Language Selection

English French German Italian Portuguese Spanish

Hillsboro School District considering open-source solutions in wake of failed bond measure

Filed under
OSS

The taxpayers have spoken: the Hillsboro School District might need faster computers, but it’s not going to buy them by increasing residents’ property tax bills with yet another bond measure.

The district’s five-year, $25 million bond failed during the Nov. 5 election, with 54 percent of voters rejecting the measure.

So the district is going to have to find another way to provide students with technological opportunities without spending nearly as much. There may be a solution that could speed up the computers, and the best part is that it is free: Ubuntu, an open-source Linux operating system.

Read more

More in Tux Machines

Leftovers: KDE/Qt

Leftovers: OSS

Security Leftovers

  • DNS server attacks begin using BIND software flaw
    Attackers have started exploiting a flaw in the most widely used software for the DNS (Domain Name System), which translates domain names into IP addresses. Last week, a patch was issued for the denial-of-service flaw, which affects all versions of BIND 9, open-source software originally developed by the University of California at Berkeley in the 1980s.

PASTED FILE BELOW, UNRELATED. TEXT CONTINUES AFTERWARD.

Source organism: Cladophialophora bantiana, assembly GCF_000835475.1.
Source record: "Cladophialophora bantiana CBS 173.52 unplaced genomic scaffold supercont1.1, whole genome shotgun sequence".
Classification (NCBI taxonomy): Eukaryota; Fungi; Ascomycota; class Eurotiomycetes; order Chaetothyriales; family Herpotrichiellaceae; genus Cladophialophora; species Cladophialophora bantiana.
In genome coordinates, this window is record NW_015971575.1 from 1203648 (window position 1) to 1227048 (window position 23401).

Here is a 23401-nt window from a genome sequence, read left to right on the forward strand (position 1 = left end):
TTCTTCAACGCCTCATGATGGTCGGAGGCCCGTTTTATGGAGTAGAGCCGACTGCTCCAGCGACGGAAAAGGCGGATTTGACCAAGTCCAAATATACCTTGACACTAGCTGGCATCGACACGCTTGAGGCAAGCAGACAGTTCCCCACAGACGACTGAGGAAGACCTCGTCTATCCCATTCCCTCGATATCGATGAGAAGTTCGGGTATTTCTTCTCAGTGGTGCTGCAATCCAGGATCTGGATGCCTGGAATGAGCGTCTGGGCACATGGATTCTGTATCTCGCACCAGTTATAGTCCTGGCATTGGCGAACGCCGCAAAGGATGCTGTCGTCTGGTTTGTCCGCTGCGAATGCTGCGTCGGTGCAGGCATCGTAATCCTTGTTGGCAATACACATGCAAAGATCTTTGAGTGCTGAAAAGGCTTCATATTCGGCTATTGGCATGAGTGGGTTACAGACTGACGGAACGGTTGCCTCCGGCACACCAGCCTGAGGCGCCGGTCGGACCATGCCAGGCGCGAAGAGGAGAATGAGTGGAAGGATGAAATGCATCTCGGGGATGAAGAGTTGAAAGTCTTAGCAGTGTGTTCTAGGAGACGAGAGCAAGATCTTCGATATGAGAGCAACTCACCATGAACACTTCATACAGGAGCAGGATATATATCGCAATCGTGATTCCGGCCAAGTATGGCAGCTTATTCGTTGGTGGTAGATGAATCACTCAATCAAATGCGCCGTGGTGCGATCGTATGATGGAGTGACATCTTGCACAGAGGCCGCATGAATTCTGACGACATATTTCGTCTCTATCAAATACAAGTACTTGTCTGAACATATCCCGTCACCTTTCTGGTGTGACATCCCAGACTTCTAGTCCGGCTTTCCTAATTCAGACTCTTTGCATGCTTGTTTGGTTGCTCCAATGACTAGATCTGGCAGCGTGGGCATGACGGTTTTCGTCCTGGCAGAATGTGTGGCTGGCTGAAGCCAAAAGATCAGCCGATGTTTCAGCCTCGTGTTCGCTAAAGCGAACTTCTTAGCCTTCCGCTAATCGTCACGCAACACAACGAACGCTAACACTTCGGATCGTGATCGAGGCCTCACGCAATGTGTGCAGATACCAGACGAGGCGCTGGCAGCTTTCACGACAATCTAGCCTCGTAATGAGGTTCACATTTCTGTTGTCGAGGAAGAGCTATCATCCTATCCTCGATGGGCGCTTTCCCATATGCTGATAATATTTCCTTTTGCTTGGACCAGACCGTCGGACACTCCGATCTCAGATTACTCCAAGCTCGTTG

• Researchers Create First Firmware Worm That Attacks Macs
    The common wisdom when it comes to PCs and Apple computers is that the latter are much more secure. Particularly when it comes to firmware, people have assumed that Apple systems are locked down in ways that PCs aren’t. It turns out this isn’t true. Two researchers have found that several known vulnerabilities affecting the firmware of all the top PC makers can also hit the firmware of MACs. What’s more, the researchers have designed a proof-of-concept worm for the first time that would allow a firmware attack to spread automatically from MacBook to MacBook, without the need for them to be networked.

Brocade CEO: Transition To Open Source Will Be Difficult For Cisco

Communications CEO Lloyd Carney said traditional vendors like Cisco will have a tough time adapting to a more software-defined, open source space. That's because traditional vendors like Cisco's revenue streams are tied to closed architectures, Carney said. Read more